In agriculture, PGP bacteria constitute a promising and environmentally friendly approach to increasing crop yield. However, despite their great potential in lab conditions, implementation in natural soils has failed to produce the expected results probably due to an inability to adapt to new conditions or due to competition with soil native bacterial populations.
A transcriptome approach to biofertiliser development
To address this issue, the EU-funded BIOFERTICELLULASER project invested in increasing knowledge of the molecular interactions between plants and PGP bacteria. “Our goal was to understand the factors that drive bacterial plant growth promotion and stress-resistance induction,” explains project coordinator Pedro F. Mateos. Researchers employed the rapeseed plant Brassica napus that is extensively utilised as a source of food for humans, for feed for animals and as a bioenergetic plant. They selected PGP bacterial strains capable of surviving as endophytes inside the roots, escaping the impact of adverse external environmental conditions and increasing their chance of survival when applied to the fields. In particular, they tested their in vitro mechanisms to promote plant growth such as sodium and potassium solubilisation and production of siderophores and phytohormones. Scientists selected the best bacterial endophytes and analysed their genome sequence. They annotated their genomes and explored the bacterial genetic machinery that potentially interacts with the plant to promote its development. Following evaluation in the field, they selected one PGP bacterial strain that offered significant plant growth improvement under stress conditions as well as protection against one of the most important rapeseed fungal pathogens, Leptosphaeria maculans. This particular PGP bacterial strain underwent transcriptomic analysis when inoculated over the rapeseed plant roots. This led to the identification of a gene implicated in the synthesis of a bacterial metabolite that improves plant growth and resistance to biotic and abiotic stresses. To further elucidate its function, scientists deleted the gene and assessed the effect on normal and saline stress conditions, greenhouse assays and pathogen resistance.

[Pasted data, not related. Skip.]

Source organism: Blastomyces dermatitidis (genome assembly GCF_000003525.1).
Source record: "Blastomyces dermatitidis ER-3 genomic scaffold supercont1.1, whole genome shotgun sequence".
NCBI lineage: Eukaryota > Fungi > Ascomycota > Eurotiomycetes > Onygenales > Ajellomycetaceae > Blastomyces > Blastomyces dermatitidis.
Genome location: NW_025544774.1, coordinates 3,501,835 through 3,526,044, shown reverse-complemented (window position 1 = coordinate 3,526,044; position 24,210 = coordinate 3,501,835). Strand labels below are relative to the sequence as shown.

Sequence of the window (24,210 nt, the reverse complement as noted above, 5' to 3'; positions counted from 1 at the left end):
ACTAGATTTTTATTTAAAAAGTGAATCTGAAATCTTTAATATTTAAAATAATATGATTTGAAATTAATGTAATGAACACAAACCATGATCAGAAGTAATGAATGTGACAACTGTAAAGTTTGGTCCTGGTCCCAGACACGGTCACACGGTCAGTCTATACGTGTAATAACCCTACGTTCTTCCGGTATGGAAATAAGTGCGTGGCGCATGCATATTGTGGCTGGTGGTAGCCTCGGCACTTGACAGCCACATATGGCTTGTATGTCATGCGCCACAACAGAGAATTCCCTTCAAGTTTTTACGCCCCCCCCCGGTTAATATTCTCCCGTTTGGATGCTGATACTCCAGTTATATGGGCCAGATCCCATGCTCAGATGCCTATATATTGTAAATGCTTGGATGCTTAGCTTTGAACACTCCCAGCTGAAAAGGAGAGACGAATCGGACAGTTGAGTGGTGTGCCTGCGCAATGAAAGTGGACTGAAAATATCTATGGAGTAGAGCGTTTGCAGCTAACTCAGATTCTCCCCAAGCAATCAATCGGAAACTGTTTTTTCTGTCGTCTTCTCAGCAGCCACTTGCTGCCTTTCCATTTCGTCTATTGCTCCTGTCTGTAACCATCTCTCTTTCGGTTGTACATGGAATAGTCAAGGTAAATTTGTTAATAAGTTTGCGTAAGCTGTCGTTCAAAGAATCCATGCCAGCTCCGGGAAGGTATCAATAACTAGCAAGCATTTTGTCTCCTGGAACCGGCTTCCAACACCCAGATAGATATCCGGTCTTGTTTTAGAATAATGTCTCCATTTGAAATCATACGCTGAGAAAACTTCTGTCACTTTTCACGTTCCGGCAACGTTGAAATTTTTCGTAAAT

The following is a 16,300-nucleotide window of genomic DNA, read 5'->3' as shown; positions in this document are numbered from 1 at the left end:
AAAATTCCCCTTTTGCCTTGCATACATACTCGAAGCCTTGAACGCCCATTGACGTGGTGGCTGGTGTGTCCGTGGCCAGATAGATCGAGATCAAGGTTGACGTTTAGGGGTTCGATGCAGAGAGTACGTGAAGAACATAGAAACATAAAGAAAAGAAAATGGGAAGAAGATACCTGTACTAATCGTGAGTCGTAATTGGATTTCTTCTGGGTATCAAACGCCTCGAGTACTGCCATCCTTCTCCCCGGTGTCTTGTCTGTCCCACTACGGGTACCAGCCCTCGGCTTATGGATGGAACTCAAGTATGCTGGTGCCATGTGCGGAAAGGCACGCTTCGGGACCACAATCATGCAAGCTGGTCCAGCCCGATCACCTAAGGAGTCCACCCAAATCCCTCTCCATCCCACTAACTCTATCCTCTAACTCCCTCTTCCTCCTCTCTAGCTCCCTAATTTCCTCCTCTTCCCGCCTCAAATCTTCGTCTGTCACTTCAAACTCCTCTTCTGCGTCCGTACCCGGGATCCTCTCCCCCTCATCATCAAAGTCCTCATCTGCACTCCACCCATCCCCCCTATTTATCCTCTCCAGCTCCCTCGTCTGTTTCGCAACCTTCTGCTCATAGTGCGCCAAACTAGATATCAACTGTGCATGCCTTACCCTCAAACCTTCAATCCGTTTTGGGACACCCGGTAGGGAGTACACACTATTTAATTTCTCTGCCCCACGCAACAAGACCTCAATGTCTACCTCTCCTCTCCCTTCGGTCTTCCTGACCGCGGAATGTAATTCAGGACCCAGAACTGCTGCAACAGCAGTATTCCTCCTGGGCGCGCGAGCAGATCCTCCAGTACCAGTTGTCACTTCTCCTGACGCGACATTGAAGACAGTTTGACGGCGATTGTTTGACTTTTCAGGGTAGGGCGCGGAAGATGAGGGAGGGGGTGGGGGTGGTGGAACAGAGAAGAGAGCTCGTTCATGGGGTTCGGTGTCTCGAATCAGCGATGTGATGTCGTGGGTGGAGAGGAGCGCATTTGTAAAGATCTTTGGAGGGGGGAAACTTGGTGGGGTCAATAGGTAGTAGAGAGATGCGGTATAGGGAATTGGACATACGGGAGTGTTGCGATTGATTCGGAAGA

The impact of PGP bacteria as biofertilisers
Chemical fertilisers used heavily in agriculture impose a significant environmental cost as they contaminate water and soils, consume lots of natural resources and emit nitrogen oxide gases with a greenhouse effect 300 times higher than CO2. There is an overall consensus towards ecologically friendly fertilisers that can improve crop production and help reduce the use of dangerous chemical fertilisers. BIOFERTICELLULASER selected PGP bacterial strains as biofertilisers based on their ability to enter the plant where they have fewer competitors and are protected from abiotic stresses. Ongoing work towards the identification of other bacterial genes implicated in the interaction with the plant will help elucidate the mechanisms for tolerating adverse conditions. This will aid not only the design of novel and better biofertilisers but also the selection of plant cultivars with a better capability to tolerate stress conditions. In view of the future, Mateos is confident that “the great potential of the bacterial strain we have isolated is worth exploiting further.″ Researchers are currently exploring the possibilities of a material transfer agreement with biofertiliser companies or a patent application by securing additional funding.
BIOFERTICELLULASER, bacteria, stress conditions, biofertiliser, crop yield, endophyte, plant growth-promoting, transcriptomic analysis